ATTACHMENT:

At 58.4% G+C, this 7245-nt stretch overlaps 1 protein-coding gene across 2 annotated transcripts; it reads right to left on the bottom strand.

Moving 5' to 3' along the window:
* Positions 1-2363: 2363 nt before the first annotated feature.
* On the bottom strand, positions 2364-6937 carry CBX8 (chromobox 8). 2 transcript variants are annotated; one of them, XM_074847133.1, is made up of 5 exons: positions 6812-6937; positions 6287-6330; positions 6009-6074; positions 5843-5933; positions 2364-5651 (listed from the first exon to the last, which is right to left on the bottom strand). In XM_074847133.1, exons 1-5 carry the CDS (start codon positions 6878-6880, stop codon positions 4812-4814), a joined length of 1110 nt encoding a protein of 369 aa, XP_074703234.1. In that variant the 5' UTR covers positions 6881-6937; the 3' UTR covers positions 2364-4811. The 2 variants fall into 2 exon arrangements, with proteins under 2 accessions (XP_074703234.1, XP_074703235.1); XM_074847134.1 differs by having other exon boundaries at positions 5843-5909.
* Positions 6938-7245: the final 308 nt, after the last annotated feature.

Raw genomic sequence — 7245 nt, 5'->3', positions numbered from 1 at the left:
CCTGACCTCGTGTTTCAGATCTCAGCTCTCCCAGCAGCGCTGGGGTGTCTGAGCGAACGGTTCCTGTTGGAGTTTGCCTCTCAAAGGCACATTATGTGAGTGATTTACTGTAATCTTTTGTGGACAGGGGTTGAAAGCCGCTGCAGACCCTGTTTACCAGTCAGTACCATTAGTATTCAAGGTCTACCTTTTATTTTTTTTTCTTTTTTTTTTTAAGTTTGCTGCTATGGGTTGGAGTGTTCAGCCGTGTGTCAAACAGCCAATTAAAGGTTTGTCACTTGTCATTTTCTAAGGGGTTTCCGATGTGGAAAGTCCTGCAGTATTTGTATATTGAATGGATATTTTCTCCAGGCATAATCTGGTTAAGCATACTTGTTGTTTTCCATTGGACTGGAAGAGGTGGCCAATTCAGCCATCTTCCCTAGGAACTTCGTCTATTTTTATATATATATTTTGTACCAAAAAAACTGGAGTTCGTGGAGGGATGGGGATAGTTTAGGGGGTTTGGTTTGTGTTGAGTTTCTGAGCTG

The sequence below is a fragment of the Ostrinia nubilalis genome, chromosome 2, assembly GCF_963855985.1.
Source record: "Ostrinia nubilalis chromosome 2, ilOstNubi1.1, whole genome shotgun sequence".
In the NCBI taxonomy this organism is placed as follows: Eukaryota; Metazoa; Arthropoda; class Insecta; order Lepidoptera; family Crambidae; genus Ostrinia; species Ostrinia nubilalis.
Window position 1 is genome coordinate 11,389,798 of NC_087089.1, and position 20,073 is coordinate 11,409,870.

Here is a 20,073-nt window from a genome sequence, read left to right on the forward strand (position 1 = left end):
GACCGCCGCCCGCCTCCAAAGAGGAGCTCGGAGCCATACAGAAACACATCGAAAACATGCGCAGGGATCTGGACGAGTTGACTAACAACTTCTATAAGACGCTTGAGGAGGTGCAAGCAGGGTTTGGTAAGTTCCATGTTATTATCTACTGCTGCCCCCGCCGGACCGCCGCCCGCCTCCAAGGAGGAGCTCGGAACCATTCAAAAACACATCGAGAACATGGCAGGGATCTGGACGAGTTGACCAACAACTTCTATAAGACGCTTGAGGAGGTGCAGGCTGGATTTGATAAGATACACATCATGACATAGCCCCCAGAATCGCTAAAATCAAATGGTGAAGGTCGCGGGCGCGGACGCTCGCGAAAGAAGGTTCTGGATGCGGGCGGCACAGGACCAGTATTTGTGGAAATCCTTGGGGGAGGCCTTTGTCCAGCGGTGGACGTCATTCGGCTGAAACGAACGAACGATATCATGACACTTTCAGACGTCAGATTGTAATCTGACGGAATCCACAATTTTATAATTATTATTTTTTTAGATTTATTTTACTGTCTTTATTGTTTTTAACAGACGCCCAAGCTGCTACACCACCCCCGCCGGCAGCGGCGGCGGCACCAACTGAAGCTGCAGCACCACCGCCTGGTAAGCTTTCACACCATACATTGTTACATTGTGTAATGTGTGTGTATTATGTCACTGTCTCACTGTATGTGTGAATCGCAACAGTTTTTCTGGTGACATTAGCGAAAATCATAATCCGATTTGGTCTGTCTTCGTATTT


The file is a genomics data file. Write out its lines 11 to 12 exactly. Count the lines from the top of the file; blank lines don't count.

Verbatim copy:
Window position 1 is genome coordinate 11,389,798 of NC_087089.1, and position 20,073 is coordinate 11,409,870.

Here is a 20,073-nt window from a genome sequence, read left to right on the forward strand (position 1 = left end):